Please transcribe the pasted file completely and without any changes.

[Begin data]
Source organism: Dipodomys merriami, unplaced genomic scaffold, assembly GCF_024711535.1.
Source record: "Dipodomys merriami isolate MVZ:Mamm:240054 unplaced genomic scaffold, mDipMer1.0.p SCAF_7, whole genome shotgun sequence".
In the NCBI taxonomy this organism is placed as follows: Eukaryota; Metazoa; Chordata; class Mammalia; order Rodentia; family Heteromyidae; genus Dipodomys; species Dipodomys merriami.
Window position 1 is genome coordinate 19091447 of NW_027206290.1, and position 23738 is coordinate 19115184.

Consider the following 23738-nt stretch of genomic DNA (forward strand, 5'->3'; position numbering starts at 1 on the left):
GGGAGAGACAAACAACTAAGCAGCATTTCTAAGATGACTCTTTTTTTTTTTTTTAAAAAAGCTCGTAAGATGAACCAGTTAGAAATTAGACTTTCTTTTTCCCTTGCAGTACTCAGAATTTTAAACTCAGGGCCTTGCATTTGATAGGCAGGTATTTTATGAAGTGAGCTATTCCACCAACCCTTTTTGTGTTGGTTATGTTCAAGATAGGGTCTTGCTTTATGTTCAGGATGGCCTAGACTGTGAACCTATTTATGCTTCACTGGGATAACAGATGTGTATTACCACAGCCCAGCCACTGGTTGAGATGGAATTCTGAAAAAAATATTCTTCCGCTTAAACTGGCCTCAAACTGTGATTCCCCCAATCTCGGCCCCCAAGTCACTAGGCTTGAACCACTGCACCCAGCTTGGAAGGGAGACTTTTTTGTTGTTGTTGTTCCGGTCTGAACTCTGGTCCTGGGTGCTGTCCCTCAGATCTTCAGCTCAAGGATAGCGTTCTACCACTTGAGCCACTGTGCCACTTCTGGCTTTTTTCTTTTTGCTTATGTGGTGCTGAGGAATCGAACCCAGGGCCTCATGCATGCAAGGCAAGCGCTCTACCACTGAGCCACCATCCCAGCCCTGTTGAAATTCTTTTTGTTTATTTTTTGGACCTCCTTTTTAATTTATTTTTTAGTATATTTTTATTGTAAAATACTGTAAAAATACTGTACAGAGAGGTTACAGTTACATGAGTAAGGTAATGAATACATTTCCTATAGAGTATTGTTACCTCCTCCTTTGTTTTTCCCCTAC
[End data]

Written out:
Source organism: Dipodomys merriami, unplaced genomic scaffold, assembly GCF_024711535.1.
Source record: "Dipodomys merriami isolate MVZ:Mamm:240054 unplaced genomic scaffold, mDipMer1.0.p SCAF_7, whole genome shotgun sequence".
In the NCBI taxonomy this organism is placed as follows: Eukaryota; Metazoa; Chordata; class Mammalia; order Rodentia; family Heteromyidae; genus Dipodomys; species Dipodomys merriami.
Window position 1 is genome coordinate 19091447 of NW_027206290.1, and position 23738 is coordinate 19115184.

Consider the following 23738-nt stretch of genomic DNA (forward strand, 5'->3'; position numbering starts at 1 on the left):
GGGAGAGACAAACAACTAAGCAGCATTTCTAAGATGACTCTTTTTTTTTTTTTTAAAAAAGCTCGTAAGATGAACCAGTTAGAAATTAGACTTTCTTTTTCCCTTGCAGTACTCAGAATTTTAAACTCAGGGCCTTGCATTTGATAGGCAGGTATTTTATGAAGTGAGCTATTCCACCAACCCTTTTTGTGTTGGTTATGTTCAAGATAGGGTCTTGCTTTATGTTCAGGATGGCCTAGACTGTGAACCTATTTATGCTTCACTGGGATAACAGATGTGTATTACCACAGCCCAGCCACTGGTTGAGATGGAATTCTGAAAAAAATATTCTTCCGCTTAAACTGGCCTCAAACTGTGATTCCCCCAATCTCGGCCCCCAAGTCACTAGGCTTGAACCACTGCACCCAGCTTGGAAGGGAGACTTTTTTGTTGTTGTTGTTCCGGTCTGAACTCTGGTCCTGGGTGCTGTCCCTCAGATCTTCAGCTCAAGGATAGCGTTCTACCACTTGAGCCACTGTGCCACTTCTGGCTTTTTTCTTTTTGCTTATGTGGTGCTGAGGAATCGAACCCAGGGCCTCATGCATGCAAGGCAAGCGCTCTACCACTGAGCCACCATCCCAGCCCTGTTGAAATTCTTTTTGTTTATTTTTTGGACCTCCTTTTTAATTTATTTTTTAGTATATTTTTATTGTAAAATACTGTAAAAATACTGTACAGAGAGGTTACAGTTACATGAGTAAGGTAATGAATACATTTCCTATAGAGTATTGTTACCTCCTCCTTTGTTTTTCCCCTAC